9 Grammatical Pitfalls


[bak-drop] /ˈbækˌdrɒp/
Also called, especially British, back-cloth. Theater. the rear curtain of a stage setting.
the background of an event; setting.
Gymnastics. a maneuver in which a trampolinist jumps in the air, lands on the back with the arms and legs pointed upward, and then springs up to a standing position.
verb (used with object), backdropped or backdropt, backdropping.
to provide a setting or background for:
A vast mountain range backdrops the broad expanse of lake.
Origin of backdrop
1910-15, Americanism; back1 + drop Unabridged
Based on the Random House Dictionary, © Random House, Inc. 2015.
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Examples from the web for backdrop
  • The setting is also used as a backdrop for some incredibly large and gorgeous areas.
  • Set against the backdrop of the known universe, the history of our dear planet seems nearly irrelevant.
  • The lush landscape provides the perfect backdrop for camping, biking, fishing and other outdoor activities.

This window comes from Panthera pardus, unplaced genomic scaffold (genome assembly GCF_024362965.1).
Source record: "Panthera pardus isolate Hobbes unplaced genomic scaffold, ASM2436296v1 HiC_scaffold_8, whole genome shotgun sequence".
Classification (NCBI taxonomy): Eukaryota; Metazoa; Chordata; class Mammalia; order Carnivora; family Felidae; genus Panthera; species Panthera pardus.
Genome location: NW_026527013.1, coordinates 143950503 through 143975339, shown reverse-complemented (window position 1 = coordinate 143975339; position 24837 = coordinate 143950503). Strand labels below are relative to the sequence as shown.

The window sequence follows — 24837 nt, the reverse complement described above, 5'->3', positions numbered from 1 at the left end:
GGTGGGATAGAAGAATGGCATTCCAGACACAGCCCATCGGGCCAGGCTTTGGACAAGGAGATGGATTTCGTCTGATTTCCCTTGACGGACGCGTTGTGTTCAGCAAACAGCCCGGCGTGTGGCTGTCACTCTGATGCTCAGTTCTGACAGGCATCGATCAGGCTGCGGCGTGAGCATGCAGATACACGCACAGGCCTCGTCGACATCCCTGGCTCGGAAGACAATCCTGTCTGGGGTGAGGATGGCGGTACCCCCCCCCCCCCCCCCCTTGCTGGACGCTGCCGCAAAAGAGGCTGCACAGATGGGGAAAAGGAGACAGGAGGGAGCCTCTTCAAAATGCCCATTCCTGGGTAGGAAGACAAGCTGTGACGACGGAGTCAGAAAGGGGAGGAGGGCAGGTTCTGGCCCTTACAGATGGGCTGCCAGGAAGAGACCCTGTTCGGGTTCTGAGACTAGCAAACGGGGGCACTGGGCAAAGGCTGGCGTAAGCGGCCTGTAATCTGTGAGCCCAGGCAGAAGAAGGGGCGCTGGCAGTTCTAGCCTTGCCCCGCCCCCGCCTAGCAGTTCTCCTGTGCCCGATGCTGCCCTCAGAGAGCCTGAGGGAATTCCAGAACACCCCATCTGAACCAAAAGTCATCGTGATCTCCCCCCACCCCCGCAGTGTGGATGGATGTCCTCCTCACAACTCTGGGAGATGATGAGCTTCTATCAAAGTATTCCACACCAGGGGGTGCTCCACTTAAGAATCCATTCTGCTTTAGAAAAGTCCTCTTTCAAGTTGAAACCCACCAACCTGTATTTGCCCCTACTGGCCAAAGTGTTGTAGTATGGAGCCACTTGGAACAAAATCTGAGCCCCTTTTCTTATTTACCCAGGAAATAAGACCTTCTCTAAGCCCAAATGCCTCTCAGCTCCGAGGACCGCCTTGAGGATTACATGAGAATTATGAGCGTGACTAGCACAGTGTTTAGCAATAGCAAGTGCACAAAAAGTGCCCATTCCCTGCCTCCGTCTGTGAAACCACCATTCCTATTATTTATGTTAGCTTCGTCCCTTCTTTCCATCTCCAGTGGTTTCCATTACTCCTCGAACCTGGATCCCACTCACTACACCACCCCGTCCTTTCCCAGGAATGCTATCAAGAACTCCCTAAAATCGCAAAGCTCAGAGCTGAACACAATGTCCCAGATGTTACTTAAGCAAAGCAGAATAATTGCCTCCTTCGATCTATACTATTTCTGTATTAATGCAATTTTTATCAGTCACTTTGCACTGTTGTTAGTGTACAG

• The crisp, clean large format portraits are elegantly shot using one light source and a gray backdrop.
  • These areas, which are also lively during the day, offer the perfect backdrop for an enjoyable evening.
  • It is against this backdrop that it is exceedingly difficult, if not exasperating, to contemplate the week that was.
  • The flash reflections on the droplet aren't as pleasing, and harsh shadows fall distractingly on the backdrop.
  • And the biggest implication is that it takes away this backdrop of time as a steady progression.
  • Against this backdrop, it is perhaps quite reasonable for people to find solace in familiar foods.
  • Captured by the photographer's flash, an unidentified fish takes center stage with a backdrop of a red vase sponge.
British Dictionary definitions for backdrop


another name for backcloth
the background to any scene or situation
Collins English Dictionary - Complete & Unabridged 2012 Digital Edition
© William Collins Sons & Co. Ltd. 1979, 1986 © HarperCollins
Publishers 1998, 2000, 2003, 2005, 2006, 2007, 2009, 2012
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Word Origin and History for backdrop

1913, in U.S. theatrical argot, from back (adj.) + drop (n.).

Online Etymology Dictionary, © 2010 Douglas Harper
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